The Democratic race will quickly become a kind of Noah’s Ark of candidates, with at least two of almost everything. There will be multiple senators running, along with multiple governors or ex-governors, along with multiple mayors or ex-mayor (a rarity in presidential politics), along with the possibility of multiple candidates with business backgrounds and even a couple of billionaires. One other clear dividing line will be familiar versus fresh faces — a Biden or a Sanders versus the likes of outgoing-Rep. Beto O’Rourke of Texas or Gov. Steve Bullock of Montana.
The permutations are endless, given the mix-and-match appeals of the field. The challenge will be finding a way to break out of the pack, whether through celebrity appeal, money or preferably a messenger with a distinctive message that can capture the imaginations of party activists and also prove viable with the electorate in a general election. Having a clear sense of strategy and the discipline to follow it will separate long-distance runners from the others.
The media environment will be unlike what past campaigns have seen. Trump showed what the power to control the conversation can mean in a nominating contest. The intensity of social media and cable chatter will test the ability of candidates to roll with what comes at them. Mastering the digital space and free media will be critically important.
Money will divide the field. Veterans of past campaigns believe the era when a candidate counted on an extensive list of donors who contributed the legal maximum to his or her campaign has largely passed, replaced either by the existence of a well-funded super PAC or by the ability to generate small-dollar contributions with a candidate that generates genuine excitement.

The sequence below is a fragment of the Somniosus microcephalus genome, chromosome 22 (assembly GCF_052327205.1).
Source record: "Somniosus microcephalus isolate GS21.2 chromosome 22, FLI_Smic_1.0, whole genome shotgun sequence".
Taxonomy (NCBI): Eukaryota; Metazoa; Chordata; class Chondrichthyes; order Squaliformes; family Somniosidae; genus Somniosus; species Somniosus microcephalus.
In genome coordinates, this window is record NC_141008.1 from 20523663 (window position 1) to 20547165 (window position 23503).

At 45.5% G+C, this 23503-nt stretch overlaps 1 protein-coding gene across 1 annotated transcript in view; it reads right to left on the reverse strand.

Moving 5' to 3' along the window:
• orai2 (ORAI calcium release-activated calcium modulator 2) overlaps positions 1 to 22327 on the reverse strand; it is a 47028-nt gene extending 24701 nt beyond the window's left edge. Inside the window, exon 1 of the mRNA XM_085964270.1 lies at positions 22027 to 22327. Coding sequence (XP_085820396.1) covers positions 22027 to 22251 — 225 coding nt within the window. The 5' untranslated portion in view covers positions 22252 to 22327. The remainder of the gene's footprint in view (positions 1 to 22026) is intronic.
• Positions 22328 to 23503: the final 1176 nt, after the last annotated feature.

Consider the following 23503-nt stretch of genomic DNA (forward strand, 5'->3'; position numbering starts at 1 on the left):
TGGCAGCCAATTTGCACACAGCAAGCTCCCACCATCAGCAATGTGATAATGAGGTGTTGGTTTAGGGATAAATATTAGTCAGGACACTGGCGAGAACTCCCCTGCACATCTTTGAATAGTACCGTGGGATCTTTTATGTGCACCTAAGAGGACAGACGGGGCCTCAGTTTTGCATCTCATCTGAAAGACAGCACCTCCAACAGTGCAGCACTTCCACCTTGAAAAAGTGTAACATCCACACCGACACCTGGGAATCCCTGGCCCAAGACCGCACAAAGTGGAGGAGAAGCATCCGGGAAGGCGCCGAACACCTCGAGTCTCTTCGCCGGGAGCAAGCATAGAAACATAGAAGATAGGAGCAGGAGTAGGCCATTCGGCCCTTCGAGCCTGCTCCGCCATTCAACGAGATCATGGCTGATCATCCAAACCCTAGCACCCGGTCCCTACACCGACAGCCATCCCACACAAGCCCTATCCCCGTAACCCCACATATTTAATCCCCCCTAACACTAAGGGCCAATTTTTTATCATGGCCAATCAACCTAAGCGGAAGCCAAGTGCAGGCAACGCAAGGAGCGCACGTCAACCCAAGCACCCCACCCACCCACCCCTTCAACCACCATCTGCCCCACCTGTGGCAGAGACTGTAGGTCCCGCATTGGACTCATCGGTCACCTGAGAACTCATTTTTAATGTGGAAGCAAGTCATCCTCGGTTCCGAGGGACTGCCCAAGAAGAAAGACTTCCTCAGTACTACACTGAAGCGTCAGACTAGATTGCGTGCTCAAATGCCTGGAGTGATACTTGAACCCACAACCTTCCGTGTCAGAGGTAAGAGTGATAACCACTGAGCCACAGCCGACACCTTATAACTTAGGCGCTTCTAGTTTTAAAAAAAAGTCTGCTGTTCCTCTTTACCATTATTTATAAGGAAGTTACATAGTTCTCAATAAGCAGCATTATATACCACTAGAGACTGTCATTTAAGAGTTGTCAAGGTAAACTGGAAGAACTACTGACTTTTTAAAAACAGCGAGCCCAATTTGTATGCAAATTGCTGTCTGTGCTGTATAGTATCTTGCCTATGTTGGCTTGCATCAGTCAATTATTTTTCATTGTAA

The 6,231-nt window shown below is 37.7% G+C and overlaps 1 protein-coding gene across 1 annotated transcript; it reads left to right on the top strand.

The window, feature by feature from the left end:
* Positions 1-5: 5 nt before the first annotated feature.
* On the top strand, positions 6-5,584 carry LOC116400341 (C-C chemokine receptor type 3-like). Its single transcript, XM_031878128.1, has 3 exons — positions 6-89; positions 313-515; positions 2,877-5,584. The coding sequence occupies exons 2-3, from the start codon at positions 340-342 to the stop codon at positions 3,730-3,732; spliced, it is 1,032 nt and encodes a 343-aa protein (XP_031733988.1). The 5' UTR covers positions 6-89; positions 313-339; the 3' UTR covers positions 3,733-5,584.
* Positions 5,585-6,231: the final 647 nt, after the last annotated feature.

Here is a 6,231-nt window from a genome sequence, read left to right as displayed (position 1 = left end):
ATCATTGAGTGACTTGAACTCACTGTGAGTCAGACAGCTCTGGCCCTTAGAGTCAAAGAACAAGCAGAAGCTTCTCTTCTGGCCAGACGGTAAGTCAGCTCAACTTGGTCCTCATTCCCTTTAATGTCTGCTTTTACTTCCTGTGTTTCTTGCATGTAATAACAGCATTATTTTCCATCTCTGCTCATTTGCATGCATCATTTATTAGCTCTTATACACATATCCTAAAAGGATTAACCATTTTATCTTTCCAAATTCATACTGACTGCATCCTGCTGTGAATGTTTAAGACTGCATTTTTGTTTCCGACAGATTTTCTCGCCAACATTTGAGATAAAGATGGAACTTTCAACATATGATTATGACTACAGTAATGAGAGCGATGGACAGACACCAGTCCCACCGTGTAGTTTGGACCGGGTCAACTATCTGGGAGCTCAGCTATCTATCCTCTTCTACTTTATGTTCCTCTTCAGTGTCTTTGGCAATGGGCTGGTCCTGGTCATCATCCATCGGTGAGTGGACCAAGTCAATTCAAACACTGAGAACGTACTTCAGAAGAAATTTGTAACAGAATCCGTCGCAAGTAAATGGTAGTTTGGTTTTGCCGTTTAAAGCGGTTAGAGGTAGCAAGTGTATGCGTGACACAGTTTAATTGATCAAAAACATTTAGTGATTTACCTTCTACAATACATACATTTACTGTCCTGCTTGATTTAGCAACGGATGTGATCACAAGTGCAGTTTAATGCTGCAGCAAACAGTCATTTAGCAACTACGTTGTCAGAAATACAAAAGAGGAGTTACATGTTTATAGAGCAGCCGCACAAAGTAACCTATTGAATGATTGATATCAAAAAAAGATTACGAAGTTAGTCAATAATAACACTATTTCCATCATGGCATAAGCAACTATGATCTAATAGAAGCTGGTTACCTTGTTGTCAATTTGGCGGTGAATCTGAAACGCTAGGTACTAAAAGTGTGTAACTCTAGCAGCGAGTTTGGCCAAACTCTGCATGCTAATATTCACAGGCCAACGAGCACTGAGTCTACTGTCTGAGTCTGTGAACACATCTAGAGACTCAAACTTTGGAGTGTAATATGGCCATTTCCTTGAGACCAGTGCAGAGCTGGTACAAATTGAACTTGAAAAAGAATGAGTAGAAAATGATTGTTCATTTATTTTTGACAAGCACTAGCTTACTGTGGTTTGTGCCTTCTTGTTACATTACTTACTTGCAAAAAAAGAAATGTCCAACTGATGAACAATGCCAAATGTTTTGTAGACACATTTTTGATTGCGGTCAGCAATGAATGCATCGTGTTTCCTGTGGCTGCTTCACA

Sanders sustained himself with grass roots contributions against Clinton in 2016. Many House and Senate challengers did the same in their races this year. How many 2020 candidates can do this is an open question. O’Rourke, while losing his Senate race last fall to incumbent Sen. Ted Cruz (R-Tex.), amassed huge amounts of money from around the country, including an astonishing $38 million in the third quarter of 2018 alone.
Others might have to depend on super PACs to keep themselves afloat. There is talk among Democrats that some candidates are trying to figure out how they could raise $100 million or more in such committees. Republican Jeb Bush tried this approach in 2016 without success, but that doesn’t mean some Democrats won’t pursue a similar plan in 2020. Staying viable as long as possible will be important if there is a truly crowded field.
New rules will make this contest different. The role of superdelegates has been reduced, although if there is a brokered convention, they still could play a decisive role. Caucuses will undergo changes to make them more small-d democratic, including the introduction of absentee voting. Think how that could affect the outcome in Iowa. The early states — Iowa, New Hampshire, South Carolina and Nevada — will be important as always. But Super Tuesday, especially now that California again has joined the list of states voting in early March, will be a strategic and financial challenge and potentially key to victory.
The biggest question is what all this will say about the state of the Democratic Party. Anti-Trump sentiment will carry Democrats some distance but not all the way. Will this jumble of candidates — and the arguments they have among themselves on the way toward their national convention — result in a nominee with a clear and compelling message or produce a cacophony that does more to highlight the fissures that exist within the party? And if a Democrat wins in 2020, will she or he be ready to govern?
That’s all in the future, of course. Today is New Year’s Day, and all things seem possible to the candidates. Their wild ride is just beginning.